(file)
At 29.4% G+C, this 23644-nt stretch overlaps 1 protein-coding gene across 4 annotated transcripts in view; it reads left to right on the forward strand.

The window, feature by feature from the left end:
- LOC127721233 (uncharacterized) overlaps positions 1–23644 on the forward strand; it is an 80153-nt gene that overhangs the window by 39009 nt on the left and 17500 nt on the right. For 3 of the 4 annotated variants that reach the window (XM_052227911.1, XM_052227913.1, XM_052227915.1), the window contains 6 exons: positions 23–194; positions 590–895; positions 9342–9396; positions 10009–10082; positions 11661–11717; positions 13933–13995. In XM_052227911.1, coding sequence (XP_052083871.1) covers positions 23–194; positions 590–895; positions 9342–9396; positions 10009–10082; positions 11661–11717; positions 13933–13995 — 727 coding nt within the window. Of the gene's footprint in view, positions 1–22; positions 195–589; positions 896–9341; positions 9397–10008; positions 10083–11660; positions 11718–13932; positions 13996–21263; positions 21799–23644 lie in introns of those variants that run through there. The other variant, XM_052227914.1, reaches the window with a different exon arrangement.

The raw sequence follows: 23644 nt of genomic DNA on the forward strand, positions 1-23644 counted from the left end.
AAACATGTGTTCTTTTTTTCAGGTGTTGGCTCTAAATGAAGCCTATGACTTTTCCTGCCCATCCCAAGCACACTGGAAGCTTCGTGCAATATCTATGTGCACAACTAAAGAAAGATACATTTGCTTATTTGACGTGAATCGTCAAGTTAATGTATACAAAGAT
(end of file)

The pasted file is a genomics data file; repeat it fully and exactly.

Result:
At 29.4% G+C, this 23644-nt stretch overlaps 1 protein-coding gene across 4 annotated transcripts in view; it reads left to right on the forward strand.

The window, feature by feature from the left end:
- LOC127721233 (uncharacterized) overlaps positions 1–23644 on the forward strand; it is an 80153-nt gene that overhangs the window by 39009 nt on the left and 17500 nt on the right. For 3 of the 4 annotated variants that reach the window (XM_052227911.1, XM_052227913.1, XM_052227915.1), the window contains 6 exons: positions 23–194; positions 590–895; positions 9342–9396; positions 10009–10082; positions 11661–11717; positions 13933–13995. In XM_052227911.1, coding sequence (XP_052083871.1) covers positions 23–194; positions 590–895; positions 9342–9396; positions 10009–10082; positions 11661–11717; positions 13933–13995 — 727 coding nt within the window. Of the gene's footprint in view, positions 1–22; positions 195–589; positions 896–9341; positions 9397–10008; positions 10083–11660; positions 11718–13932; positions 13996–21263; positions 21799–23644 lie in introns of those variants that run through there. The other variant, XM_052227914.1, reaches the window with a different exon arrangement.

The raw sequence follows: 23644 nt of genomic DNA on the forward strand, positions 1-23644 counted from the left end.
AAACATGTGTTCTTTTTTTCAGGTGTTGGCTCTAAATGAAGCCTATGACTTTTCCTGCCCATCCCAAGCACACTGGAAGCTTCGTGCAATATCTATGTGCACAACTAAAGAAAGATACATTTGCTTATTTGACGTGAATCGTCAAGTTAATGTATACAAAGAT